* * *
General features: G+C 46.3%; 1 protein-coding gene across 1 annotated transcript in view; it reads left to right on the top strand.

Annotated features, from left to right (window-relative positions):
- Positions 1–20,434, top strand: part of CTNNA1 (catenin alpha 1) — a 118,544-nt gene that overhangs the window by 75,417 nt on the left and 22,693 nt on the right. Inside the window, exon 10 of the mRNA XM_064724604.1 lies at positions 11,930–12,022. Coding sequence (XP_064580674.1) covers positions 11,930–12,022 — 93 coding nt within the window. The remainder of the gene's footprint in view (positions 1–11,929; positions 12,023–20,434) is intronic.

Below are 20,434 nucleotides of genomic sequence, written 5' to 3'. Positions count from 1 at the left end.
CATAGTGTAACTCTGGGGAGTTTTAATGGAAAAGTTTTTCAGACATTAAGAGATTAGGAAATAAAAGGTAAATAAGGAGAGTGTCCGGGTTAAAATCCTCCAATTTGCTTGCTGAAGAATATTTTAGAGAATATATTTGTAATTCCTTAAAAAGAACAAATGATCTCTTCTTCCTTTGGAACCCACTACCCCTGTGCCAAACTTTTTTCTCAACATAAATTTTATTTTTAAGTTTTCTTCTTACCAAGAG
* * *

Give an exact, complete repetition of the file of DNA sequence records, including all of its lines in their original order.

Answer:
General features: G+C 46.3%; 1 protein-coding gene across 1 annotated transcript in view; it reads left to right on the top strand.

Annotated features, from left to right (window-relative positions):
- Positions 1–20,434, top strand: part of CTNNA1 (catenin alpha 1) — a 118,544-nt gene that overhangs the window by 75,417 nt on the left and 22,693 nt on the right. Inside the window, exon 10 of the mRNA XM_064724604.1 lies at positions 11,930–12,022. Coding sequence (XP_064580674.1) covers positions 11,930–12,022 — 93 coding nt within the window. The remainder of the gene's footprint in view (positions 1–11,929; positions 12,023–20,434) is intronic.

Below are 20,434 nucleotides of genomic sequence, written 5' to 3'. Positions count from 1 at the left end.
CATAGTGTAACTCTGGGGAGTTTTAATGGAAAAGTTTTTCAGACATTAAGAGATTAGGAAATAAAAGGTAAATAAGGAGAGTGTCCGGGTTAAAATCCTCCAATTTGCTTGCTGAAGAATATTTTAGAGAATATATTTGTAATTCCTTAAAAAGAACAAATGATCTCTTCTTCCTTTGGAACCCACTACCCCTGTGCCAAACTTTTTTCTCAACATAAATTTTATTTTTAAGTTTTCTTCTTACCAAGAG